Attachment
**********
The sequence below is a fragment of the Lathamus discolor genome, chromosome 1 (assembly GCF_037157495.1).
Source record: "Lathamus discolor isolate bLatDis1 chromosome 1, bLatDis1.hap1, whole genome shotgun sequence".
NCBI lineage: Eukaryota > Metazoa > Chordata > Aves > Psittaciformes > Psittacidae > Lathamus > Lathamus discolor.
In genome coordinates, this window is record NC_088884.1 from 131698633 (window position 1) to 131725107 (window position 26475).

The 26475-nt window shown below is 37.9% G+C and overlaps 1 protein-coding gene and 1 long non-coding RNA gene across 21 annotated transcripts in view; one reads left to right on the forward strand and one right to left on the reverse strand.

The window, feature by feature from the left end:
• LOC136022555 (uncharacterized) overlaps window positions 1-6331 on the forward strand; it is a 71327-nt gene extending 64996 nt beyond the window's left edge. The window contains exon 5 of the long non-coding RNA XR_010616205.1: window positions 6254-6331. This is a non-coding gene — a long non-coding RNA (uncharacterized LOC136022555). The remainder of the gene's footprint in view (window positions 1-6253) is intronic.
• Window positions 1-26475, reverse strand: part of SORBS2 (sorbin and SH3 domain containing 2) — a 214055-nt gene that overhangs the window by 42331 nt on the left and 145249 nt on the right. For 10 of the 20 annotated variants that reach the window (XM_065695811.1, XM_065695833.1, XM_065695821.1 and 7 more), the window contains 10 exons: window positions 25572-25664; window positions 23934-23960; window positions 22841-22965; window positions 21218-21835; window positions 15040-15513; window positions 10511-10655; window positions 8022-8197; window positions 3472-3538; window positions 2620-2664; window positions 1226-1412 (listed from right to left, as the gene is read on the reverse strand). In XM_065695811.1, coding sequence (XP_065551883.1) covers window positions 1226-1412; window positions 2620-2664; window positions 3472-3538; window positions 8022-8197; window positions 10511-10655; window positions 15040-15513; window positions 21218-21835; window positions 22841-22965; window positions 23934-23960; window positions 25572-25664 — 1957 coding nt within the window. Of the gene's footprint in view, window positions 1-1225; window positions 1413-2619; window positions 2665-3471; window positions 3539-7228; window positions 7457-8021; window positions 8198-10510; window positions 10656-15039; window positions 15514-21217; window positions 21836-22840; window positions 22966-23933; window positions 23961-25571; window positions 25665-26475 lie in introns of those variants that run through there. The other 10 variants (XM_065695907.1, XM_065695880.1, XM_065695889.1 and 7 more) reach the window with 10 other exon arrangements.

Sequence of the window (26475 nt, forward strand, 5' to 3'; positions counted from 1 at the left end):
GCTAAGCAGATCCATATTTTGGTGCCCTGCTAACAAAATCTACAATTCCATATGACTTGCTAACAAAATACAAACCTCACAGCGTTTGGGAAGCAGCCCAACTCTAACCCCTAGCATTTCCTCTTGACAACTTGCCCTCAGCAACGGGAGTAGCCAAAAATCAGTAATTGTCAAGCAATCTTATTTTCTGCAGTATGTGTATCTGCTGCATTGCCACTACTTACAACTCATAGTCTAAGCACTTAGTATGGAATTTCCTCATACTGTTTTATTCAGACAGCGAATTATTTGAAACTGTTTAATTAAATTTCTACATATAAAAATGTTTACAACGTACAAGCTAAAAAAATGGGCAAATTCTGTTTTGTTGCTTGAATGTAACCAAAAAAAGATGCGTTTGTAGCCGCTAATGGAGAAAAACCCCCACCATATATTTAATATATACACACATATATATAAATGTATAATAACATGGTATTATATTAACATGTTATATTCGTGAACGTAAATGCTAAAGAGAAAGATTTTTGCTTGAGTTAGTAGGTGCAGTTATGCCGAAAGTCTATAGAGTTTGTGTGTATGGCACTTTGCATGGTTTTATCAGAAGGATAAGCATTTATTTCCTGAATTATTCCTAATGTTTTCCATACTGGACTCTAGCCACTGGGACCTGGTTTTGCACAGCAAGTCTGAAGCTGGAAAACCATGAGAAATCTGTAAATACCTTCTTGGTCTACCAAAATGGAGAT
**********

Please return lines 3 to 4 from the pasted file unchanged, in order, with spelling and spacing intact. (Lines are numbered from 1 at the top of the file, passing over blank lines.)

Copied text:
NCBI lineage: Eukaryota > Metazoa > Chordata > Aves > Psittaciformes > Psittacidae > Lathamus > Lathamus discolor.
In genome coordinates, this window is record NC_088884.1 from 131698633 (window position 1) to 131725107 (window position 26475).